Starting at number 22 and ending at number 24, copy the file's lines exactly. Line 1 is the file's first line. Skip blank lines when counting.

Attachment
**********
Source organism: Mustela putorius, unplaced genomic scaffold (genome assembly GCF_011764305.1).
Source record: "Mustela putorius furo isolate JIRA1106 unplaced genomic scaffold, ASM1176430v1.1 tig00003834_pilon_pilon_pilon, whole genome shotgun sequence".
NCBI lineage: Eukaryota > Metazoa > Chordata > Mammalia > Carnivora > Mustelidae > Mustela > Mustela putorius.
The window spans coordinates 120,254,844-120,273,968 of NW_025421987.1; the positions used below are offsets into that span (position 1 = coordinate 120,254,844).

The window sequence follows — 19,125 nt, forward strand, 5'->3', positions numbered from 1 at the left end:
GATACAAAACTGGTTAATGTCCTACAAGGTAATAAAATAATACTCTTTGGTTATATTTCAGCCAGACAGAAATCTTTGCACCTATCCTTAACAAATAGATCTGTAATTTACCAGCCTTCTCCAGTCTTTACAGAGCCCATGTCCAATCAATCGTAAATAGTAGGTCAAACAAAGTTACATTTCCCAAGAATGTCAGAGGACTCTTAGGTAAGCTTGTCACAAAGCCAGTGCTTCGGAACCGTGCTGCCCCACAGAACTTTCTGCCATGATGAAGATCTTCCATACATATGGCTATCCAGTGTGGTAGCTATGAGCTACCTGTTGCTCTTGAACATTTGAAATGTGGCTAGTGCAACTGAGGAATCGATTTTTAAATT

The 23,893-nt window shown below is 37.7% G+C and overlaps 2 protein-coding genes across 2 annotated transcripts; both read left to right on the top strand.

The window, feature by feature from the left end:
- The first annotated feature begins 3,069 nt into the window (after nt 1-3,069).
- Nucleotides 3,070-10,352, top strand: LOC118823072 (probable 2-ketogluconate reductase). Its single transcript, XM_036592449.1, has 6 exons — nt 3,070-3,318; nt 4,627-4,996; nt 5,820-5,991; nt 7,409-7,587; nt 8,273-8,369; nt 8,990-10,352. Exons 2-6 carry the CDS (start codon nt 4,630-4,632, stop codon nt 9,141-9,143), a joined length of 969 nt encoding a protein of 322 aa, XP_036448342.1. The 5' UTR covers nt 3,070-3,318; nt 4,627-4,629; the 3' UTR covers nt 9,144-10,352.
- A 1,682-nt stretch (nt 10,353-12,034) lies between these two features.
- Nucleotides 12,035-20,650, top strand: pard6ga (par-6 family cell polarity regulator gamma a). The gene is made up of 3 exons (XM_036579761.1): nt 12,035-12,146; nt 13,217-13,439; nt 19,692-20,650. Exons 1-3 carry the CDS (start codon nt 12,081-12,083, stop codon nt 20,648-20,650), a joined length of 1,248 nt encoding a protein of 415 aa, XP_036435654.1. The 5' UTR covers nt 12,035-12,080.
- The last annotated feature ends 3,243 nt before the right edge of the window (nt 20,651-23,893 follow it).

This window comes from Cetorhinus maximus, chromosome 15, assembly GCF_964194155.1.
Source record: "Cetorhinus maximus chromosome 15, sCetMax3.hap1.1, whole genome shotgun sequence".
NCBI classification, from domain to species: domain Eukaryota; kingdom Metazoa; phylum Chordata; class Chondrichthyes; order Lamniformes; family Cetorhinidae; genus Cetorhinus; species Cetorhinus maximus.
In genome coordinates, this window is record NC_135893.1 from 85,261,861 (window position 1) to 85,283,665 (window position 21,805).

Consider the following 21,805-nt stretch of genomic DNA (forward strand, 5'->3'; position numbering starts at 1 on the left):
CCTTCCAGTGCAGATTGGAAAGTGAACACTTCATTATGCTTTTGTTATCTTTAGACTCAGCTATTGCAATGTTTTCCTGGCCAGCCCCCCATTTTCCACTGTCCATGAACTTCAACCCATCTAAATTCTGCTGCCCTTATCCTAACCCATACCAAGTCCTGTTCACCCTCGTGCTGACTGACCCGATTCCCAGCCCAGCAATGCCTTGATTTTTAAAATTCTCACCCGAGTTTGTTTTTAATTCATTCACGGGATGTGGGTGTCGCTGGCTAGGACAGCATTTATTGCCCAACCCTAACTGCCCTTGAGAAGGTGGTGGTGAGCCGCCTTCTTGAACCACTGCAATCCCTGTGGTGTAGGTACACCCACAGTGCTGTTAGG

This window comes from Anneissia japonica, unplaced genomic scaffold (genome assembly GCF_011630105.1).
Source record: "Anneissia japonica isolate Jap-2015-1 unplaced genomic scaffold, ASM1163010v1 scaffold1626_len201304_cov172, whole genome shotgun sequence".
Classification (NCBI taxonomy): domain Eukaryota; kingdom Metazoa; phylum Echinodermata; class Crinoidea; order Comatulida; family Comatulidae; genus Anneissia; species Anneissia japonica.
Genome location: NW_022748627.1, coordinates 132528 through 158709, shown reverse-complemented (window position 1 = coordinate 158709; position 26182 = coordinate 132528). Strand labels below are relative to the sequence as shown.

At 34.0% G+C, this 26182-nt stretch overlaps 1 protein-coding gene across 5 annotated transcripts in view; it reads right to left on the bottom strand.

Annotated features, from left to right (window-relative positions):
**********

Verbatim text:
Classification (NCBI taxonomy): domain Eukaryota; kingdom Metazoa; phylum Echinodermata; class Crinoidea; order Comatulida; family Comatulidae; genus Anneissia; species Anneissia japonica.
Genome location: NW_022748627.1, coordinates 132528 through 158709, shown reverse-complemented (window position 1 = coordinate 158709; position 26182 = coordinate 132528). Strand labels below are relative to the sequence as shown.

At 34.0% G+C, this 26182-nt stretch overlaps 1 protein-coding gene across 5 annotated transcripts in view; it reads right to left on the bottom strand.